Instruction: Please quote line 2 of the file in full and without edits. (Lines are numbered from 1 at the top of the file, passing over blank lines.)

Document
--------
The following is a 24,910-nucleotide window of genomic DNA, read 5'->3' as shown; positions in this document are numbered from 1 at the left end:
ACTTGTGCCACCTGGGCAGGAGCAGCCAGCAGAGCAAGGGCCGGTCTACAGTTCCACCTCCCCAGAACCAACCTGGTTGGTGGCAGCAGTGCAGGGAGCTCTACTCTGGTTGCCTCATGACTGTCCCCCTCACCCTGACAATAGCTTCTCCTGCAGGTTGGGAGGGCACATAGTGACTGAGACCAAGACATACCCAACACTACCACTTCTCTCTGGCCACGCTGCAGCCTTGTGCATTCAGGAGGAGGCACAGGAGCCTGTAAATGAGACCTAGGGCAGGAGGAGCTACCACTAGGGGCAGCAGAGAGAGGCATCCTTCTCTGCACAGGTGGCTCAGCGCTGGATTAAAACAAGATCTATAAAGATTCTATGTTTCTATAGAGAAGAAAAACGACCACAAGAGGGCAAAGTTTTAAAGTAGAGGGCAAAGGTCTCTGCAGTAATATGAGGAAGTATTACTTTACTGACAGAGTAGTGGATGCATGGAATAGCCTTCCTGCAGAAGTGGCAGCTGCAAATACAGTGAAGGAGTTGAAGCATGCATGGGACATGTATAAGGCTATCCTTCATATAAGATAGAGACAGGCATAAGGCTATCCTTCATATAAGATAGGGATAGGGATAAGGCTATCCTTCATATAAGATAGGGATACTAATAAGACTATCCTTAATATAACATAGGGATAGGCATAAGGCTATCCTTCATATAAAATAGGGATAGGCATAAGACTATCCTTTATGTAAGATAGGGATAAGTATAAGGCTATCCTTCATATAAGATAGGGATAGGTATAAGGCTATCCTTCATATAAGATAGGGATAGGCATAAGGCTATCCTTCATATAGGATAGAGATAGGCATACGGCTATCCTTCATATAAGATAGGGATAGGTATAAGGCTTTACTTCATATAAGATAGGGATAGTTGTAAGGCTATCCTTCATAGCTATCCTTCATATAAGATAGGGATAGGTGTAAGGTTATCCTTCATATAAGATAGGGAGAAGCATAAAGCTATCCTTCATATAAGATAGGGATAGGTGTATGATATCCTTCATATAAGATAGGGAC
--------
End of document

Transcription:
ACTTGTGCCACCTGGGCAGGAGCAGCCAGCAGAGCAAGGGCCGGTCTACAGTTCCACCTCCCCAGAACCAACCTGGTTGGTGGCAGCAGTGCAGGGAGCTCTACTCTGGTTGCCTCATGACTGTCCCCCTCACCCTGACAATAGCTTCTCCTGCAGGTTGGGAGGGCACATAGTGACTGAGACCAAGACATACCCAACACTACCACTTCTCTCTGGCCACGCTGCAGCCTTGTGCATTCAGGAGGAGGCACAGGAGCCTGTAAATGAGACCTAGGGCAGGAGGAGCTACCACTAGGGGCAGCAGAGAGAGGCATCCTTCTCTGCACAGGTGGCTCAGCGCTGGATTAAAACAAGATCTATAAAGATTCTATGTTTCTATAGAGAAGAAAAACGACCACAAGAGGGCAAAGTTTTAAAGTAGAGGGCAAAGGTCTCTGCAGTAATATGAGGAAGTATTACTTTACTGACAGAGTAGTGGATGCATGGAATAGCCTTCCTGCAGAAGTGGCAGCTGCAAATACAGTGAAGGAGTTGAAGCATGCATGGGACATGTATAAGGCTATCCTTCATATAAGATAGAGACAGGCATAAGGCTATCCTTCATATAAGATAGGGATAGGGATAAGGCTATCCTTCATATAAGATAGGGATACTAATAAGACTATCCTTAATATAACATAGGGATAGGCATAAGGCTATCCTTCATATAAAATAGGGATAGGCATAAGACTATCCTTTATGTAAGATAGGGATAAGTATAAGGCTATCCTTCATATAAGATAGGGATAGGTATAAGGCTATCCTTCATATAAGATAGGGATAGGCATAAGGCTATCCTTCATATAGGATAGAGATAGGCATACGGCTATCCTTCATATAAGATAGGGATAGGTATAAGGCTTTACTTCATATAAGATAGGGATAGTTGTAAGGCTATCCTTCATAGCTATCCTTCATATAAGATAGGGATAGGTGTAAGGTTATCCTTCATATAAGATAGGGAGAAGCATAAAGCTATCCTTCATATAAGATAGGGATAGGTGTATGATATCCTTCATATAAGATAGGGAC